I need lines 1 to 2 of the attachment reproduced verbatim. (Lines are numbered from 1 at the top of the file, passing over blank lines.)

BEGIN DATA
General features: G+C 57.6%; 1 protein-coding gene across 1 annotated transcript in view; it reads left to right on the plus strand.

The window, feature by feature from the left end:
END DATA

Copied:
General features: G+C 57.6%; 1 protein-coding gene across 1 annotated transcript in view; it reads left to right on the plus strand.

The window, feature by feature from the left end: